Interview with Michael Greenberg of Podcast Score

Interview with Michael Greenberg of Podcast Score

Michael is the founder of Podcast Score. 

To read the full interview with Michael, check out page 218 of Kicking SaaS: 101 Founders on What it Takes to Launch a Software as a Service.


Why did you leave your previous company?

I left because the CEO wanted to go with his gut instead of the customer research. That ended up killing the company. I was leading product, and I knew what the customers were saying and I knew what we needed to build to get people to buy it. I knew it was nothing that was going to be sexy.

The game of building a SaaS business is totally separate from the game of building a venture-backed business. I was interested in game #1, not game #2.

Is it always a bad idea to raise capital?

If you want to attract good venture capital, don’t raise money till your Series A. Because if your business can’t be profitable from the start, what are you doing? There are too many micro-SaaS options to say you can’t build your product without a million dollars – or even a quarter million – in capital. Now, the vast majority of SaaS ideas are cheap to build, especially if you have a working knowledge of no- code tools.

What are investors looking for?

Once you hit $10k MRR, people will throw money at your business. If you look around on Twitter, you’ll find venture capitalists who put out tweets that say “DM me if you hit this,” because that’s their sole requirement. They want to see that you can become a million dollar business. And if they’re making an angel investment, a $1M/year SaaS will pay itself off. If they’re looking for an exit, then they need the 100X scale. They might be looking for 20k or 30k or 50k before they throw money in. Once there’s one or two going in your space, then they’re just backing that space of assets. As soon as your team shows that you can develop traction, they don’t care about anything else.

What’s the #1 mistake that you see SaaS founders making?

Building a SaaS company. The vast majority of founders are not qualified to start their company. They need time in the industry, whatever they’re trying to build for.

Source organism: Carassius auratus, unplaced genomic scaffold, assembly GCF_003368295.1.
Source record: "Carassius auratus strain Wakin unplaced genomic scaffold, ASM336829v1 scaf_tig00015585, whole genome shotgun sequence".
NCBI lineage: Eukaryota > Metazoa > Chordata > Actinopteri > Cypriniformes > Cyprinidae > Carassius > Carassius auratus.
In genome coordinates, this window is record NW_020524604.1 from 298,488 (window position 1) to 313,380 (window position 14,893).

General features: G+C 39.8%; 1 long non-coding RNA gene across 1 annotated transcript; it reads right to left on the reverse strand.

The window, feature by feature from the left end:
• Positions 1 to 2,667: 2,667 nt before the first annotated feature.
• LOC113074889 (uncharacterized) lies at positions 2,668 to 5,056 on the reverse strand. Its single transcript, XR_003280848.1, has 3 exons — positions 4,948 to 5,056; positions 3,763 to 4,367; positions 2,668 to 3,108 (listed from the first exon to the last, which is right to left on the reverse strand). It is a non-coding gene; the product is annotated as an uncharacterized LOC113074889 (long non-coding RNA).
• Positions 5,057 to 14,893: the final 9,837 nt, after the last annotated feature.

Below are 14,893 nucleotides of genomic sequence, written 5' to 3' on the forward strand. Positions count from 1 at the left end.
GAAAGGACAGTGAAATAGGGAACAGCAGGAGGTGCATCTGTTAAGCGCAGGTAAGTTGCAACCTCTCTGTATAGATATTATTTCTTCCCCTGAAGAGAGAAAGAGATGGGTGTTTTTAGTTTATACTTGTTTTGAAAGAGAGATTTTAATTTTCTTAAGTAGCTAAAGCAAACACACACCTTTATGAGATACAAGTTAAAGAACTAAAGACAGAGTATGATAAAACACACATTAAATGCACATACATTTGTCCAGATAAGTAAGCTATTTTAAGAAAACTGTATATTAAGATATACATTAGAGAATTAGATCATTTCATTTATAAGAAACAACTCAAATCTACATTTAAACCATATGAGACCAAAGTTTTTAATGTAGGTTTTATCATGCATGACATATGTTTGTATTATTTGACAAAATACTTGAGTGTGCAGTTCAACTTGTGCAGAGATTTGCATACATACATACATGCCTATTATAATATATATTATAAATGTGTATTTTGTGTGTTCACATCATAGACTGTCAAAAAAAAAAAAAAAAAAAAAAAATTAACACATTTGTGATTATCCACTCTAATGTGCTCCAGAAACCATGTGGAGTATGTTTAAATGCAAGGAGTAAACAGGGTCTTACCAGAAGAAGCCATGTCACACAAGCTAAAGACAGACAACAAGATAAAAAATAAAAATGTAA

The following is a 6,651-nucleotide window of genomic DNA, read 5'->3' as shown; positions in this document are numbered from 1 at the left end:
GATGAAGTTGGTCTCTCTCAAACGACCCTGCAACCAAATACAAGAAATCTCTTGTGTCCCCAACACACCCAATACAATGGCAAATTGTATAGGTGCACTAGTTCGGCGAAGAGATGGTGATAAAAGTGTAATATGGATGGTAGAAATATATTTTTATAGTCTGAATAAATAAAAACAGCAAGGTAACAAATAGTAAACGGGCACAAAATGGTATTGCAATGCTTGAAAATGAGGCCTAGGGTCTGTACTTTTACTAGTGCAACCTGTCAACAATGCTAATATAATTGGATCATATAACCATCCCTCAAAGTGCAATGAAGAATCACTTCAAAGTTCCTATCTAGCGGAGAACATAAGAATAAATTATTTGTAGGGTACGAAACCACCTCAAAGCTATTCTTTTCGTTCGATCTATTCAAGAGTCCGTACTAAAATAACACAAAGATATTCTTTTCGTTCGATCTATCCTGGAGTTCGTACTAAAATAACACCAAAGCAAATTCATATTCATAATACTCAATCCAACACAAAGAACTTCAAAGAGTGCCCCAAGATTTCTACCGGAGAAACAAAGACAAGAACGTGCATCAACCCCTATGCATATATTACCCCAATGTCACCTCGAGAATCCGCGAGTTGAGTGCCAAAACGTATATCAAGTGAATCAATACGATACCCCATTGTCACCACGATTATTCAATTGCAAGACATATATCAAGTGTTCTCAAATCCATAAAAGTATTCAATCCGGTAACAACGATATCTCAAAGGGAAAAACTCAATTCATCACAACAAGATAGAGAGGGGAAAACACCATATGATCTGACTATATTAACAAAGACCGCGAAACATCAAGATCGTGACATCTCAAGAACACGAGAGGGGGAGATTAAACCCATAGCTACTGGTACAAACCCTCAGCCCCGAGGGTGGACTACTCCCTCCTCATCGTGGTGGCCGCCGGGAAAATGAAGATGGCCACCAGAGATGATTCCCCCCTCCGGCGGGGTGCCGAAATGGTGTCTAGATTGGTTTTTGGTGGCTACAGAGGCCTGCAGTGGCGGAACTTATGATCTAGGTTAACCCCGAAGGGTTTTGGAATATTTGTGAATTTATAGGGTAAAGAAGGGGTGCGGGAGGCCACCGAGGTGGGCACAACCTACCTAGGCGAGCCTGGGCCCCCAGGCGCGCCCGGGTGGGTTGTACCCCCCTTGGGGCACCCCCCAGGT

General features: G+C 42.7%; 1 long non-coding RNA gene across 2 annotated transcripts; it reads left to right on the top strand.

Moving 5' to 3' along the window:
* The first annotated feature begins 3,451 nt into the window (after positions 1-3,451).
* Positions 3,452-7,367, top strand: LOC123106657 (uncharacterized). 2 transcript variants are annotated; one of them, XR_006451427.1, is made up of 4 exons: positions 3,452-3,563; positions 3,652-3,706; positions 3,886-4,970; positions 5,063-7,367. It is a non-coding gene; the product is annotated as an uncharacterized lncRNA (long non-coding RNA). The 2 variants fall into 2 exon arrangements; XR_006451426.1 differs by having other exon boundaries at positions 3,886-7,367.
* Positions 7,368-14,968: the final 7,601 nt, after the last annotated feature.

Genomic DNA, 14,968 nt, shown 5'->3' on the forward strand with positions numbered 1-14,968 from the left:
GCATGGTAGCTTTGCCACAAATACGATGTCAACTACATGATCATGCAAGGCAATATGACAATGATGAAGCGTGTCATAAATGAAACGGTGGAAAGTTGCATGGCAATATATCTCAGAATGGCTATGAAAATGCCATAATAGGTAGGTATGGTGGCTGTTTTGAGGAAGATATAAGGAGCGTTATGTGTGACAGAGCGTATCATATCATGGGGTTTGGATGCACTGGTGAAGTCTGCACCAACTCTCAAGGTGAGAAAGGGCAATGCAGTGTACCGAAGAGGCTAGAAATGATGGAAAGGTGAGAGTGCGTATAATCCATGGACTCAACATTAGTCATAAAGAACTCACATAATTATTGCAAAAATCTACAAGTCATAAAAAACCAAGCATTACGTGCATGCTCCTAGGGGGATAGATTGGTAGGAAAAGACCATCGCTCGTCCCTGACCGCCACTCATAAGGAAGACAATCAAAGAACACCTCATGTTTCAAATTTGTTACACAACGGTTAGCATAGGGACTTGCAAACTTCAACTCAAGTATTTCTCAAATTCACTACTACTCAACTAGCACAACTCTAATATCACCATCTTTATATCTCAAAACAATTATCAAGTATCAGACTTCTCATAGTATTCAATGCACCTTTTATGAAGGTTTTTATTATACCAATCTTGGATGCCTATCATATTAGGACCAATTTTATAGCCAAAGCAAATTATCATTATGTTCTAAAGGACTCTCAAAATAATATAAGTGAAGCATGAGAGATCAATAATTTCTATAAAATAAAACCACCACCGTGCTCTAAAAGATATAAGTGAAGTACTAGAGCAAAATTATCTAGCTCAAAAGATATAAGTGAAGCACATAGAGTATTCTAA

I’m from the Midwest. My brother went to a very, very good school on the East Coast. I dropped out of school, went to a coding boot camp, and moved to the Bay Area. My general opinion of SaaS founders from the coasts is that they are younger, less qualified, and more entitled. The SaaS founders from the Midwest are beasts and you never hear about them until they sell their company for $200-$300 million.

The flashy stuff comes from the coasts. That’s where you get en- tertainment, marketing, adtech, and social. But I see way more mon- ey in industrial companies that are coming out of the Midwest and the inner corridors.

A lot of SaaS companies should be selling services alongside the product. You do a ton of work in the early days of SaaS to brand your company as reliable. In doing so, you open yourself up to the opportunity to take on some very lucrative consulting engagements, or custom enterprise work. While doing that might seem counterintuitive, it can give you a massive head start in market research and provide much needed revenue.

What’s a practical way to start a SaaS company?

Building a $5k/month SaaS company – or a micro-SaaS company – is a lot easier. It’s not too hard. It’s highly salable. It’s got everything you want in an asset. People build micro-SaaS companies, and somebody else buys them and grows them after. You’re making maybe 50, 60, maybe 100k on the actual revenue, but then you’re selling the asset and picking up $100k or $200k.

At the end of the day, you’ve got to know the market gaps, and how to validate your idea.


To read the full interview with Michael, check out page 218 of Kicking SaaS: 101 Founders on What it Takes to Launch a Software as a Service.

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